When it comes to coverage, Allison is more than athletic enough to get to his drops. He also will get a good jam when he has the opportunity. The issues are having too much wasted movement in making the read and then deciding where he should be on a given play playing in his zone. At times, it causes him to get exploited. If he can be more efficient in his movements combined with his consistent effort level, he can make substantial improvement.
Allison’s straight line speed looks good. His change of direction, ability to stop and change direction looks good. Hopefully those will test that way. The biggest question with Allison might be his agility and the 3-cone drill and it’s because he ends up off balance quite a bit. Perhaps that’s just because he plays so hard, he can end up out of control, but a good 3-cone would help alleviate that concern.
Sione Takitaki, BYU
- 74 solo tackles (14,1 percent) in 2018.
Takitaki plays a similar role at BYU that Joe Schobert did at Wisconsin and should be converted to a full time linebacker in the NFL. Takitaki is typically a SAM backer that can be an edge rusher but will end up playing in space, occasionally in the middle. Takitaki is accustomed to taking on contact, playing forward and can run and chase down plays. And he’s a powerful player, both in taking on contact and as a tackler.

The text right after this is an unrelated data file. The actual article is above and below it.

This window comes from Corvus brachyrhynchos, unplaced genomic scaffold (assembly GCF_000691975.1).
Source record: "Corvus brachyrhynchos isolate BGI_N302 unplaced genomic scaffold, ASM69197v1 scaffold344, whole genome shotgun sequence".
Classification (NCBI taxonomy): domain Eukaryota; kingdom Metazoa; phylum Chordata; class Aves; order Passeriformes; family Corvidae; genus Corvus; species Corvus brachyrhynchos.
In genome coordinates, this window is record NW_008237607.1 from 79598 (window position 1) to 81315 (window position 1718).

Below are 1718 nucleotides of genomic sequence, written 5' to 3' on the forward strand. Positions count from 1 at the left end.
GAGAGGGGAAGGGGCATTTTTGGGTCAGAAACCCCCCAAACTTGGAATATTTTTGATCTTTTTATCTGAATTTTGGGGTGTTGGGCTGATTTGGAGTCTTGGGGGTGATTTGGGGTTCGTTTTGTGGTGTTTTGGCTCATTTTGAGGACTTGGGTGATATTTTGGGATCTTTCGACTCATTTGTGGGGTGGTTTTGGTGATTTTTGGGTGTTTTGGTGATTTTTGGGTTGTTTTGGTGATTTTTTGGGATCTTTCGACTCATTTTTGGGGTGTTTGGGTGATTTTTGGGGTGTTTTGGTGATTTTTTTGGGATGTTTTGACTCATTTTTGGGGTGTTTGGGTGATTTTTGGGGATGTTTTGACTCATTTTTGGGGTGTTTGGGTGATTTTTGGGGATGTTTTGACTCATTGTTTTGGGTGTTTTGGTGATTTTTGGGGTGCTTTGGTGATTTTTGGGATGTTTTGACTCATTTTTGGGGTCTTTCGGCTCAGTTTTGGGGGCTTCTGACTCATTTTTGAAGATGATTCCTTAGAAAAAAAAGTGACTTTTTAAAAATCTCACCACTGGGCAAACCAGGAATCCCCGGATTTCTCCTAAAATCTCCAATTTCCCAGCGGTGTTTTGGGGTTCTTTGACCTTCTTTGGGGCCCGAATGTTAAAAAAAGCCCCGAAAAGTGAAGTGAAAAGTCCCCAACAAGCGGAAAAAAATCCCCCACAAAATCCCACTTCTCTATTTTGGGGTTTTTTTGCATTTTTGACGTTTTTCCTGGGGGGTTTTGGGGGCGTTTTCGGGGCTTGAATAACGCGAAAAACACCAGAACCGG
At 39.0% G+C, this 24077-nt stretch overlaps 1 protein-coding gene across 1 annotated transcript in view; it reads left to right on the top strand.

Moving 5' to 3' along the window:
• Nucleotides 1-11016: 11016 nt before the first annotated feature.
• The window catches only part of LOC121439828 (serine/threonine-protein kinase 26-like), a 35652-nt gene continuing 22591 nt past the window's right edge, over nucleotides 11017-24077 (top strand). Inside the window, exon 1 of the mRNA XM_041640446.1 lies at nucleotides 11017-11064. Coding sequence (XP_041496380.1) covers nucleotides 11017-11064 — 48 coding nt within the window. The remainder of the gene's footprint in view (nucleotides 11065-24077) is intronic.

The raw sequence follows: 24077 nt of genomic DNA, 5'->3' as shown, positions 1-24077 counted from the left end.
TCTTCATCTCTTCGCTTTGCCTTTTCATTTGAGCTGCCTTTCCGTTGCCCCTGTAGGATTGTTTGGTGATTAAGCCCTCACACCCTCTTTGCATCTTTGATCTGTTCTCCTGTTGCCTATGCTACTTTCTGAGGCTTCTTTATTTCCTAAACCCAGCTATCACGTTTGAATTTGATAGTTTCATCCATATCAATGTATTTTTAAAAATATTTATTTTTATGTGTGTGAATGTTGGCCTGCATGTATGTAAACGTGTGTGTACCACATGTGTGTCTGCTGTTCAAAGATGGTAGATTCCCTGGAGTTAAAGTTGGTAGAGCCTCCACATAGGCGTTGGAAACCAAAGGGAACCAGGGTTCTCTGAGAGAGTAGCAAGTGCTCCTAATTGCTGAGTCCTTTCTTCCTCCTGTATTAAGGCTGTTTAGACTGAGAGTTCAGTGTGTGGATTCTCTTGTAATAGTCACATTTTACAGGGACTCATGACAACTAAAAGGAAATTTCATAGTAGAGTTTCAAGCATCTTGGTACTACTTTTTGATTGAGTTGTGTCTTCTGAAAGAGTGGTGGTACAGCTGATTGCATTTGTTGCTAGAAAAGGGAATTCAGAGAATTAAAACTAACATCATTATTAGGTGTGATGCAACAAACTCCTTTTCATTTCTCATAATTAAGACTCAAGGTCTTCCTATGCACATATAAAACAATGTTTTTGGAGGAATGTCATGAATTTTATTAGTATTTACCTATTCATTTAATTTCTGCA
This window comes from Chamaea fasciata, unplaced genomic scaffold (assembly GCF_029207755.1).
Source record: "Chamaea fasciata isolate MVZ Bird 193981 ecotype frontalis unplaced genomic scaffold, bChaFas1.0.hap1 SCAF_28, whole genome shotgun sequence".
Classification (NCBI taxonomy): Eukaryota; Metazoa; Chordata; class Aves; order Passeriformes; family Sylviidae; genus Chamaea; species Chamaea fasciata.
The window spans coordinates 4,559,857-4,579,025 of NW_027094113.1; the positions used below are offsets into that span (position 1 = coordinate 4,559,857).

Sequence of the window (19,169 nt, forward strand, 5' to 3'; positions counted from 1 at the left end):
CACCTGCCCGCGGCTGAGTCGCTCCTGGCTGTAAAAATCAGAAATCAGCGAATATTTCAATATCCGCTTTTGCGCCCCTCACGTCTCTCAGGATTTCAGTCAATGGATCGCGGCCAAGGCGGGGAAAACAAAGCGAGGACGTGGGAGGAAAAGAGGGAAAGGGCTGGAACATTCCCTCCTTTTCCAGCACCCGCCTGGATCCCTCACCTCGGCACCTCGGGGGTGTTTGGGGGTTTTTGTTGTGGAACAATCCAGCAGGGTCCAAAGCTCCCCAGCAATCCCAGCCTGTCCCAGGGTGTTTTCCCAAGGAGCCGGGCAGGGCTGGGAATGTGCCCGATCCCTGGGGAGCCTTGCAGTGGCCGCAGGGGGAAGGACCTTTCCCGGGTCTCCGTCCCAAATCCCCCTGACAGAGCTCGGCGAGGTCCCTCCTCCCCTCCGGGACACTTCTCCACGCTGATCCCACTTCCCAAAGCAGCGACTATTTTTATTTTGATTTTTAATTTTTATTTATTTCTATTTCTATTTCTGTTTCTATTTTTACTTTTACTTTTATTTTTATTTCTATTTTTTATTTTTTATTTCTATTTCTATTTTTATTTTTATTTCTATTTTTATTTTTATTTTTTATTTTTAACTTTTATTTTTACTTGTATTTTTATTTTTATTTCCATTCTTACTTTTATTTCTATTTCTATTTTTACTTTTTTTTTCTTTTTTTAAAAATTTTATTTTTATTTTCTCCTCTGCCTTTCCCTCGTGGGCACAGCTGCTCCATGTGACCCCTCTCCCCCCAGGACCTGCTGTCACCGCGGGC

Takitaki is clearly most comfortable the closer to the line of scrimmage he is or when he’s going to be coming forward. He does have experience playing in coverage, particularly zone, but he often looks like a fish out of water there. Even his stance can be lackadaisical out there and he just doesn’t appear to be as engaged.
Takitaki’s quickness and speed looks pretty good. He’s explosive and can generate power quickly. At times, he will knife his way into holes or split double teams. It will be interesting to see what type of athletic number he puts up because he looks good on the field. Takitaki is the type of player that gets drafted because of his relentless play as a run defender who makes tackles, perhaps as a base SAM. If he can become more worthwhile in his pass defense, he can potentially increase his contribution to the team.